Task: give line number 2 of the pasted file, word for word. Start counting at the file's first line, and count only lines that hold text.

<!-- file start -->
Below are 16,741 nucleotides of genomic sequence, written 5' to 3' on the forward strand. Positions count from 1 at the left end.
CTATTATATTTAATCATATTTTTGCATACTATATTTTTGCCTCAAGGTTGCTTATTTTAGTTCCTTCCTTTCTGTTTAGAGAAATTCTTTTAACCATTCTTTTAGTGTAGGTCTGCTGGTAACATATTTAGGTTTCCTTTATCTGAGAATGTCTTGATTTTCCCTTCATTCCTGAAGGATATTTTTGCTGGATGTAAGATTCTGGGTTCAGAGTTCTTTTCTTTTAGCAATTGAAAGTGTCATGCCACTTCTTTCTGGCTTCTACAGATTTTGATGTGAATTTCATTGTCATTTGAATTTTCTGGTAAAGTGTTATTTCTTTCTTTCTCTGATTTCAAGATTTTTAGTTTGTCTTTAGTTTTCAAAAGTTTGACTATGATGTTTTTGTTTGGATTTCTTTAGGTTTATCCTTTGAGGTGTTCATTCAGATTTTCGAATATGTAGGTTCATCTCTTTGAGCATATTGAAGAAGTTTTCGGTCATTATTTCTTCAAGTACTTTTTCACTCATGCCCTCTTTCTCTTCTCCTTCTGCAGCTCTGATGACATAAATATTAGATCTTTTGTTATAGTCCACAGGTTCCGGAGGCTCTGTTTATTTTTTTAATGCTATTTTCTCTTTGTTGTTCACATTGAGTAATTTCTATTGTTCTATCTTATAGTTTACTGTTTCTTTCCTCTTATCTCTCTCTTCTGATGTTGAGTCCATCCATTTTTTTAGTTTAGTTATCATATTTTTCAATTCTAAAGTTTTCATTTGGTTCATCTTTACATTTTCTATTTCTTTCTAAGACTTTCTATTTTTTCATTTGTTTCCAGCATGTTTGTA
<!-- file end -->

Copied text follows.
CTATTATATTTAATCATATTTTTGCATACTATATTTTTGCCTCAAGGTTGCTTATTTTAGTTCCTTCCTTTCTGTTTAGAGAAATTCTTTTAACCATTCTTTTAGTGTAGGTCTGCTGGTAACATATTTAGGTTTCCTTTATCTGAGAATGTCTTGATTTTCCCTTCATTCCTGAAGGATATTTTTGCTGGATGTAAGATTCTGGGTTCAGAGTTCTTTTCTTTTAGCAATTGAAAGTGTCATGCCACTTCTTTCTGGCTTCTACAGATTTTGATGTGAATTTCATTGTCATTTGAATTTTCTGGTAAAGTGTTATTTCTTTCTTTCTCTGATTTCAAGATTTTTAGTTTGTCTTTAGTTTTCAAAAGTTTGACTATGATGTTTTTGTTTGGATTTCTTTAGGTTTATCCTTTGAGGTGTTCATTCAGATTTTCGAATATGTAGGTTCATCTCTTTGAGCATATTGAAGAAGTTTTCGGTCATTATTTCTTCAAGTACTTTTTCACTCATGCCCTCTTTCTCTTCTCCTTCTGCAGCTCTGATGACATAAATATTAGATCTTTTGTTATAGTCCACAGGTTCCGGAGGCTCTGTTTATTTTTTTAATGCTATTTTCTCTTTGTTGTTCACATTGAGTAATTTCTATTGTTCTATCTTATAGTTTACTGTTTCTTTCCTCTTATCTCTCTCTTCTGATGTTGAGTCCATCCATTTTTTTAGTTTAGTTATCATATTTTTCAATTCTAAAGTTTTCATTTGGTTCATCTTTACATTTTCTATTTCTTTCTAAGACTTTCTATTTTTTCATTTGTTTCCAGCATGTTTGTA